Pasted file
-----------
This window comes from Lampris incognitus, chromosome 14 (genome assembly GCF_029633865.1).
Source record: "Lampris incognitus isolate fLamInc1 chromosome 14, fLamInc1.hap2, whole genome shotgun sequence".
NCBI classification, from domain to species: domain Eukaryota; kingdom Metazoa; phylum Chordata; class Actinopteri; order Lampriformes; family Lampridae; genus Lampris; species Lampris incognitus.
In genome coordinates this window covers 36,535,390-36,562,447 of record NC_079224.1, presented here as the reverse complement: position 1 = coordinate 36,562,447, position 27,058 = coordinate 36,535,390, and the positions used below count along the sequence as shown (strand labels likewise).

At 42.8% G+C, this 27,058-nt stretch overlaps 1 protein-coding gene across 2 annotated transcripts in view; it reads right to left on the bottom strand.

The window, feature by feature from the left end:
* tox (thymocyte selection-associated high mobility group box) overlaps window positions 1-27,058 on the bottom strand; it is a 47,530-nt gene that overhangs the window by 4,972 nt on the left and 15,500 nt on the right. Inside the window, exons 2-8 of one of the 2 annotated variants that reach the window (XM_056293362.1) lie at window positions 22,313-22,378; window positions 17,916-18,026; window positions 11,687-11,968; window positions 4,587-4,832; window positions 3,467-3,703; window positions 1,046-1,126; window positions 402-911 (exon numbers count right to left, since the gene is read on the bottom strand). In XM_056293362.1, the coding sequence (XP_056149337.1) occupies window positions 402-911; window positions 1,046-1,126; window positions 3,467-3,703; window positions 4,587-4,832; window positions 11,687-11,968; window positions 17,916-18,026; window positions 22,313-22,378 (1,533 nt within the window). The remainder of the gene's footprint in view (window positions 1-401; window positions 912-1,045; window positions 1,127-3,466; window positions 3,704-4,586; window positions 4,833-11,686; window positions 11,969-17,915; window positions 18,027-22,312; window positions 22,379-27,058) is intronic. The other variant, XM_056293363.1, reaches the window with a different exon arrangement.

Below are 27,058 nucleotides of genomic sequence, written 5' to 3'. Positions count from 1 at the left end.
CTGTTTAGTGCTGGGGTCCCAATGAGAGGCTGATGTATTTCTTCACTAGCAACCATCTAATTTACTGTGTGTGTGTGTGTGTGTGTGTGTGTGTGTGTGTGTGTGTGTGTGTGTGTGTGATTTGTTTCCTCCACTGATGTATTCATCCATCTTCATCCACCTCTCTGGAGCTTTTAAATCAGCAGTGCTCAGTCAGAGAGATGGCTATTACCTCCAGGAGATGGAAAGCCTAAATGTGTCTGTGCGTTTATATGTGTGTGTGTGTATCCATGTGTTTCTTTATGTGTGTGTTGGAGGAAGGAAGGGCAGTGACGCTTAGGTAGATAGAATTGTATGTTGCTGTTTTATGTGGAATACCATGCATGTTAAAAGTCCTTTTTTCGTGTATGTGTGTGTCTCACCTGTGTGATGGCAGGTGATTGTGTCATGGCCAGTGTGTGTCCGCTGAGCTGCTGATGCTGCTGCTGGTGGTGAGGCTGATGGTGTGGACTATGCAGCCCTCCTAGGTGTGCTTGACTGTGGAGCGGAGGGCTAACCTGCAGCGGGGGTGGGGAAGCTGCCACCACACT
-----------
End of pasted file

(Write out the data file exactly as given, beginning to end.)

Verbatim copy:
This window comes from Lampris incognitus, chromosome 14 (genome assembly GCF_029633865.1).
Source record: "Lampris incognitus isolate fLamInc1 chromosome 14, fLamInc1.hap2, whole genome shotgun sequence".
NCBI classification, from domain to species: domain Eukaryota; kingdom Metazoa; phylum Chordata; class Actinopteri; order Lampriformes; family Lampridae; genus Lampris; species Lampris incognitus.
In genome coordinates this window covers 36,535,390-36,562,447 of record NC_079224.1, presented here as the reverse complement: position 1 = coordinate 36,562,447, position 27,058 = coordinate 36,535,390, and the positions used below count along the sequence as shown (strand labels likewise).

At 42.8% G+C, this 27,058-nt stretch overlaps 1 protein-coding gene across 2 annotated transcripts in view; it reads right to left on the bottom strand.

The window, feature by feature from the left end:
* tox (thymocyte selection-associated high mobility group box) overlaps window positions 1-27,058 on the bottom strand; it is a 47,530-nt gene that overhangs the window by 4,972 nt on the left and 15,500 nt on the right. Inside the window, exons 2-8 of one of the 2 annotated variants that reach the window (XM_056293362.1) lie at window positions 22,313-22,378; window positions 17,916-18,026; window positions 11,687-11,968; window positions 4,587-4,832; window positions 3,467-3,703; window positions 1,046-1,126; window positions 402-911 (exon numbers count right to left, since the gene is read on the bottom strand). In XM_056293362.1, the coding sequence (XP_056149337.1) occupies window positions 402-911; window positions 1,046-1,126; window positions 3,467-3,703; window positions 4,587-4,832; window positions 11,687-11,968; window positions 17,916-18,026; window positions 22,313-22,378 (1,533 nt within the window). The remainder of the gene's footprint in view (window positions 1-401; window positions 912-1,045; window positions 1,127-3,466; window positions 3,704-4,586; window positions 4,833-11,686; window positions 11,969-17,915; window positions 18,027-22,312; window positions 22,379-27,058) is intronic. The other variant, XM_056293363.1, reaches the window with a different exon arrangement.

Below are 27,058 nucleotides of genomic sequence, written 5' to 3'. Positions count from 1 at the left end.
CTGTTTAGTGCTGGGGTCCCAATGAGAGGCTGATGTATTTCTTCACTAGCAACCATCTAATTTACTGTGTGTGTGTGTGTGTGTGTGTGTGTGTGTGTGTGTGTGTGTGTGTGTGTGTGATTTGTTTCCTCCACTGATGTATTCATCCATCTTCATCCACCTCTCTGGAGCTTTTAAATCAGCAGTGCTCAGTCAGAGAGATGGCTATTACCTCCAGGAGATGGAAAGCCTAAATGTGTCTGTGCGTTTATATGTGTGTGTGTGTATCCATGTGTTTCTTTATGTGTGTGTTGGAGGAAGGAAGGGCAGTGACGCTTAGGTAGATAGAATTGTATGTTGCTGTTTTATGTGGAATACCATGCATGTTAAAAGTCCTTTTTTCGTGTATGTGTGTGTCTCACCTGTGTGATGGCAGGTGATTGTGTCATGGCCAGTGTGTGTCCGCTGAGCTGCTGATGCTGCTGCTGGTGGTGAGGCTGATGGTGTGGACTATGCAGCCCTCCTAGGTGTGCTTGACTGTGGAGCGGAGGGCTAACCTGCAGCGGGGGTGGGGAAGCTGCCACCACACT